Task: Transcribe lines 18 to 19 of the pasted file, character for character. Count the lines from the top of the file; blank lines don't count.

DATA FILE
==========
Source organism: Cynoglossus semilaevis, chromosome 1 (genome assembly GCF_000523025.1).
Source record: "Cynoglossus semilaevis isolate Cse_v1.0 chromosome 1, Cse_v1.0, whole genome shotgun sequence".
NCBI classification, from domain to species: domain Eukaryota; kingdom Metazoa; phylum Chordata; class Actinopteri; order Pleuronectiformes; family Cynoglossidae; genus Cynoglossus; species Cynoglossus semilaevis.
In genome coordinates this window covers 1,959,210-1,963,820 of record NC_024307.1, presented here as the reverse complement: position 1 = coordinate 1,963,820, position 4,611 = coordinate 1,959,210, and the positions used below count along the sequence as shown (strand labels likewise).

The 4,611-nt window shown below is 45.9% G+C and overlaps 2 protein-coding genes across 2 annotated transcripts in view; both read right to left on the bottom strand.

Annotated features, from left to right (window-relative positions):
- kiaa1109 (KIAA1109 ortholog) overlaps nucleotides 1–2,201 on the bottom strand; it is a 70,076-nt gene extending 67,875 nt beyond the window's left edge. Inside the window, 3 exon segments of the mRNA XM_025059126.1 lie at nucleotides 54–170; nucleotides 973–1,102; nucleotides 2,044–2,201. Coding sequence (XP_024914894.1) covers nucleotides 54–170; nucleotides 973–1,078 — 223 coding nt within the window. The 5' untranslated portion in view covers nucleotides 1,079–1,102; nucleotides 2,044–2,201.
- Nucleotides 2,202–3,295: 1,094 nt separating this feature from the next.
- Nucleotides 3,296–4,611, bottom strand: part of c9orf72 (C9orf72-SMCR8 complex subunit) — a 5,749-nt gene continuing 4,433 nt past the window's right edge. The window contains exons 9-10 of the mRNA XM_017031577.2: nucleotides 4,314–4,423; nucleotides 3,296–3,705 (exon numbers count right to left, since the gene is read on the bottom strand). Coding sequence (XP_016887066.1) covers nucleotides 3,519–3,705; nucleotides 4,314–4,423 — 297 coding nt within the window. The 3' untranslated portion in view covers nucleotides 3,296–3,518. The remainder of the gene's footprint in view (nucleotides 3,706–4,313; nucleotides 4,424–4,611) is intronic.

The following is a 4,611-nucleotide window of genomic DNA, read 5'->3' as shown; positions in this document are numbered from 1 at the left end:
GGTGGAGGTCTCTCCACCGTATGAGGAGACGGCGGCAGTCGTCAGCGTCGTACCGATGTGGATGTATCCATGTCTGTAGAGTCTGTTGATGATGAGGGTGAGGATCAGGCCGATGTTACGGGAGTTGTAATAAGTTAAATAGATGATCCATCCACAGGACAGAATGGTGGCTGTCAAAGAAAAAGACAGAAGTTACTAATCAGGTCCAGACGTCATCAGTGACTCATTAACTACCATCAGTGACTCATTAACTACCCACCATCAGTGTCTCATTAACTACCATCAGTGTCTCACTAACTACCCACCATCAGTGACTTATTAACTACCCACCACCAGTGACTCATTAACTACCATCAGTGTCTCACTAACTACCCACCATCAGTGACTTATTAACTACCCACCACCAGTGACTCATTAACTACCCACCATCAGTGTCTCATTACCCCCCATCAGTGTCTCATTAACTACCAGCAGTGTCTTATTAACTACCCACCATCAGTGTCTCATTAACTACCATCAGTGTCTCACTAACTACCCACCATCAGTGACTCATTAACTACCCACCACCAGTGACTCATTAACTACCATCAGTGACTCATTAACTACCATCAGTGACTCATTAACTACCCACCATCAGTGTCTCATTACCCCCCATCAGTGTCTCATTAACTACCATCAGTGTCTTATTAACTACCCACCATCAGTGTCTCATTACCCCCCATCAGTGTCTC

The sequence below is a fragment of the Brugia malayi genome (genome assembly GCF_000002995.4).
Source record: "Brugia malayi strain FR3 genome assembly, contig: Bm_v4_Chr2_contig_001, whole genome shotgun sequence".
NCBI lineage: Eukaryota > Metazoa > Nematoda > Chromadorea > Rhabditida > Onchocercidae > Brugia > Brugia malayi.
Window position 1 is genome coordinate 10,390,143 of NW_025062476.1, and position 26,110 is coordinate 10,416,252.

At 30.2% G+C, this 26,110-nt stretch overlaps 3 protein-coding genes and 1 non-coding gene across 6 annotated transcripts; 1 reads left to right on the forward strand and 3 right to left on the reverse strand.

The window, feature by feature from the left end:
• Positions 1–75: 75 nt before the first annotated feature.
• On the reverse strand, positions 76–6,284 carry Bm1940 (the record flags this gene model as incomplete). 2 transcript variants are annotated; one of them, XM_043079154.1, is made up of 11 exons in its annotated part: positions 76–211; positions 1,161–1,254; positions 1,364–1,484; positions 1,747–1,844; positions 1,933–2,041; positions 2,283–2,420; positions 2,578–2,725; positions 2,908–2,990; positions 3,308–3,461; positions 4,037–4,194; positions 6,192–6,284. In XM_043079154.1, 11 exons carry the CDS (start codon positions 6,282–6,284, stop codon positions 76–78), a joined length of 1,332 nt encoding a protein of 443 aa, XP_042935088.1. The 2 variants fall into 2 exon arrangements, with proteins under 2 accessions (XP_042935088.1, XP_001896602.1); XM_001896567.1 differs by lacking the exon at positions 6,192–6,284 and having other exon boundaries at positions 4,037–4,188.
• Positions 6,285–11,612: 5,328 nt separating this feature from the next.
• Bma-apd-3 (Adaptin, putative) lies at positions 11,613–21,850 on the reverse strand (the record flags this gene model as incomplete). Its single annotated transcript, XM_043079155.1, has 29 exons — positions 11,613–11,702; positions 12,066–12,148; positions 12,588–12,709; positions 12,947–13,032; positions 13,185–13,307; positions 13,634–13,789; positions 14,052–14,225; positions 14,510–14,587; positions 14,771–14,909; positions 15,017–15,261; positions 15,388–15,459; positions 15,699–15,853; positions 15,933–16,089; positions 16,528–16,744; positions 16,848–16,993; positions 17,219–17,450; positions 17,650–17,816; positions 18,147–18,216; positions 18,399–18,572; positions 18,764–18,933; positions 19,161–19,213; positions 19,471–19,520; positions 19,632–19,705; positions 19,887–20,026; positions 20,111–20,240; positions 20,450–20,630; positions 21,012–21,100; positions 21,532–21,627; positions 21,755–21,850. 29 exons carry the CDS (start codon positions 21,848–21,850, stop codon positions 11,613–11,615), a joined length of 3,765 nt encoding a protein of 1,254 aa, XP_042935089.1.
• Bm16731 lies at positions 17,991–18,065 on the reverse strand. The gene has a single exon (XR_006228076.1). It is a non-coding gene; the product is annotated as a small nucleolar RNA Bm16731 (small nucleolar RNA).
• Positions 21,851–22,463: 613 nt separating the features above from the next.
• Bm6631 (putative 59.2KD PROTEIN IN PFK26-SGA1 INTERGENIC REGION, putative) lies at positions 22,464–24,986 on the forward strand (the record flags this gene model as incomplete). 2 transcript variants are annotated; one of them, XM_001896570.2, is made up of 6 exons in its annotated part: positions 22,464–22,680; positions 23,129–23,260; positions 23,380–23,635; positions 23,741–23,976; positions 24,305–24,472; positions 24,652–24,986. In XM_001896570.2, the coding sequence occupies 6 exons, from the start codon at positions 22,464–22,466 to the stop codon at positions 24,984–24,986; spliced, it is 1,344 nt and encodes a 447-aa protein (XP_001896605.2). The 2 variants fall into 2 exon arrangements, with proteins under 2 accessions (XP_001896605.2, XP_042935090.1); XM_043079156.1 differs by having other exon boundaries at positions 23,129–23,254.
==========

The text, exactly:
• Positions 1–75: 75 nt before the first annotated feature.
• On the reverse strand, positions 76–6,284 carry Bm1940 (the record flags this gene model as incomplete). 2 transcript variants are annotated; one of them, XM_043079154.1, is made up of 11 exons in its annotated part: positions 76–211; positions 1,161–1,254; positions 1,364–1,484; positions 1,747–1,844; positions 1,933–2,041; positions 2,283–2,420; positions 2,578–2,725; positions 2,908–2,990; positions 3,308–3,461; positions 4,037–4,194; positions 6,192–6,284. In XM_043079154.1, 11 exons carry the CDS (start codon positions 6,282–6,284, stop codon positions 76–78), a joined length of 1,332 nt encoding a protein of 443 aa, XP_042935088.1. The 2 variants fall into 2 exon arrangements, with proteins under 2 accessions (XP_042935088.1, XP_001896602.1); XM_001896567.1 differs by lacking the exon at positions 6,192–6,284 and having other exon boundaries at positions 4,037–4,188.